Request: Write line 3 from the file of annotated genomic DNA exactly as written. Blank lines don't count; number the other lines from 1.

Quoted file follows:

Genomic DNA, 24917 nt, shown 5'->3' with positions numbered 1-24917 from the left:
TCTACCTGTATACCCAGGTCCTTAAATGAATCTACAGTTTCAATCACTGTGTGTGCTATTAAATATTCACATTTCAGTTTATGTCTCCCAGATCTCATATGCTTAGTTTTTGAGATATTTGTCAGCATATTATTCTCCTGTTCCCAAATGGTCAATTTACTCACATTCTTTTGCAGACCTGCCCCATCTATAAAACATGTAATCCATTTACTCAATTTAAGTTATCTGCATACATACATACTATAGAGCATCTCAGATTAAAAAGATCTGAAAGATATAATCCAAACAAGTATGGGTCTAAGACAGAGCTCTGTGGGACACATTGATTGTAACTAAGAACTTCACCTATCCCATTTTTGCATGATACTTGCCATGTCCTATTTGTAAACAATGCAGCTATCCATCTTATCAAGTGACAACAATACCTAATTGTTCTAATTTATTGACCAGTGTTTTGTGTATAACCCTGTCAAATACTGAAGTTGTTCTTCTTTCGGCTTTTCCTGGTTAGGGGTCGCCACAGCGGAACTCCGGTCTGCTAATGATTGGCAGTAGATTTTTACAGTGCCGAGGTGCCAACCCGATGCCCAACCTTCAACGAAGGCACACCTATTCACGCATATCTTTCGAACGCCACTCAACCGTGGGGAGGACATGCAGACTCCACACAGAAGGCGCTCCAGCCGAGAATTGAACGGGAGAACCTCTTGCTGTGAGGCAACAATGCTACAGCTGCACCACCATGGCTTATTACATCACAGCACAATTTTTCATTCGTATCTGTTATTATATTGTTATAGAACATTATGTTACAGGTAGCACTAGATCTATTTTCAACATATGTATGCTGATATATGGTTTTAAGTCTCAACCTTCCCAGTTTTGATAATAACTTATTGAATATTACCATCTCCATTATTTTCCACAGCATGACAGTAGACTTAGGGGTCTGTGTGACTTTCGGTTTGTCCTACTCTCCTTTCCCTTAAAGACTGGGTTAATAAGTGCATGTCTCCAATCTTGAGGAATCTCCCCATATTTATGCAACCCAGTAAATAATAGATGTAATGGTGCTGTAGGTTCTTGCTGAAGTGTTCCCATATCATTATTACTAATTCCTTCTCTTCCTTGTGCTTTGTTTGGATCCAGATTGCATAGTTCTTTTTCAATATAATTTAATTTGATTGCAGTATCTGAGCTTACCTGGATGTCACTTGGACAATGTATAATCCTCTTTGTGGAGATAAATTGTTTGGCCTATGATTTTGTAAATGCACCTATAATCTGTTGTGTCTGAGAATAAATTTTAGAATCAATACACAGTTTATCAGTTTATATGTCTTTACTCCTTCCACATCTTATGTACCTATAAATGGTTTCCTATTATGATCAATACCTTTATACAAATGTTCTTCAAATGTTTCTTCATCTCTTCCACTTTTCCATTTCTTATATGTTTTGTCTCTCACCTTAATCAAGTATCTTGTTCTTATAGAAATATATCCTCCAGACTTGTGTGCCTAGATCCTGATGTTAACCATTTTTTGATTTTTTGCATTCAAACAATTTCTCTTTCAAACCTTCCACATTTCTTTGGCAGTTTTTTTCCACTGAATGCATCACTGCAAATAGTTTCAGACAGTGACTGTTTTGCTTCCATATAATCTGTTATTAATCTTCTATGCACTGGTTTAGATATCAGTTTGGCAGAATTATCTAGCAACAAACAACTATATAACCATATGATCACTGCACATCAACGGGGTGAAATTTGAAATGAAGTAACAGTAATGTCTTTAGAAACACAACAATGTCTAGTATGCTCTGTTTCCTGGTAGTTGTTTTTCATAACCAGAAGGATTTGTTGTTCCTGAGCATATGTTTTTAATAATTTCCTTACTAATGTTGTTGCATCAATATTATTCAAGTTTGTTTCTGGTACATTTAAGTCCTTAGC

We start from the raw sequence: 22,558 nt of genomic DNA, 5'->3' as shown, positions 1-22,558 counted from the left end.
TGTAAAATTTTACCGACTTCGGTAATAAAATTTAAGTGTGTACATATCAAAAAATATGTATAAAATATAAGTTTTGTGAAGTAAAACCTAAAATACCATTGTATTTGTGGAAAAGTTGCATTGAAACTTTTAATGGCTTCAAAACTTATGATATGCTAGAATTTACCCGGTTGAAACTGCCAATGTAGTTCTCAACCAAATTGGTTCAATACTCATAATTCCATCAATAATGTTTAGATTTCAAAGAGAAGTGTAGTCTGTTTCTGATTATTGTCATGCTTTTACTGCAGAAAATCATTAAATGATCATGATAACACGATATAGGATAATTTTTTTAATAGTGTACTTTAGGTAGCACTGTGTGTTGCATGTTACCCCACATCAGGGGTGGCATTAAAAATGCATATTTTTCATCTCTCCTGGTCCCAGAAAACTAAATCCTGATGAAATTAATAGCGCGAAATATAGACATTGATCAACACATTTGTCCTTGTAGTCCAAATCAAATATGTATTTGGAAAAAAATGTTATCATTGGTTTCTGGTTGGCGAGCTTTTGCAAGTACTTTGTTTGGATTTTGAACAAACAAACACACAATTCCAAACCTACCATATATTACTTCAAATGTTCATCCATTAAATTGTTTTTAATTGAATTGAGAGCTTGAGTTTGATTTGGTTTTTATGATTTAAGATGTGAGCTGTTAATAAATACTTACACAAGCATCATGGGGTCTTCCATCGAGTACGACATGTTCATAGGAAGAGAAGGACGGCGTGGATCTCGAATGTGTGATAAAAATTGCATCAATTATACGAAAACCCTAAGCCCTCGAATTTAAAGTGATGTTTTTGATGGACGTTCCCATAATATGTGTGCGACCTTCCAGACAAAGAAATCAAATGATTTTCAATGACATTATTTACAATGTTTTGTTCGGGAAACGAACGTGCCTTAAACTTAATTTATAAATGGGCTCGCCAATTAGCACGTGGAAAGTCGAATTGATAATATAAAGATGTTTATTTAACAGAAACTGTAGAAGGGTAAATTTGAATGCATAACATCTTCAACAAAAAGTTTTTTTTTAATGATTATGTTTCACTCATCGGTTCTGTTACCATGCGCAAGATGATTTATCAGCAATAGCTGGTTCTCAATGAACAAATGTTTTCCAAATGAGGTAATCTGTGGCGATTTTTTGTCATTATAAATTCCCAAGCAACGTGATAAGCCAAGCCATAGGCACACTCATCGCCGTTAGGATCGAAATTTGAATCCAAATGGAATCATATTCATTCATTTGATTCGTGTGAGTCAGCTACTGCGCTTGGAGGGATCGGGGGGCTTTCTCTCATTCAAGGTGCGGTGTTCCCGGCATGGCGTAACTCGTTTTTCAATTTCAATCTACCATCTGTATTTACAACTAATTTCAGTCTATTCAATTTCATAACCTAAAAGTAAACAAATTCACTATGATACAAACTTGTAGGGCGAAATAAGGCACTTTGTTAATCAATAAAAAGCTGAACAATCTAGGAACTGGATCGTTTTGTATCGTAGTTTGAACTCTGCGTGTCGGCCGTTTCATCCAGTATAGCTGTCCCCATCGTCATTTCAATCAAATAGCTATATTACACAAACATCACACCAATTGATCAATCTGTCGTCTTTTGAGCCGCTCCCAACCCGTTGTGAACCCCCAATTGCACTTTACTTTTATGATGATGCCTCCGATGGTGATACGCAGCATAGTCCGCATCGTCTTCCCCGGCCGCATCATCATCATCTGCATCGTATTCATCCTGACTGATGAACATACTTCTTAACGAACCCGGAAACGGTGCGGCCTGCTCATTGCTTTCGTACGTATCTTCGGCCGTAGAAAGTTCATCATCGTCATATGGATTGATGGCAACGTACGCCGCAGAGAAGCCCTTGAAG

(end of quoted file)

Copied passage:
We start from the raw sequence: 22,558 nt of genomic DNA, 5'->3' as shown, positions 1-22,558 counted from the left end.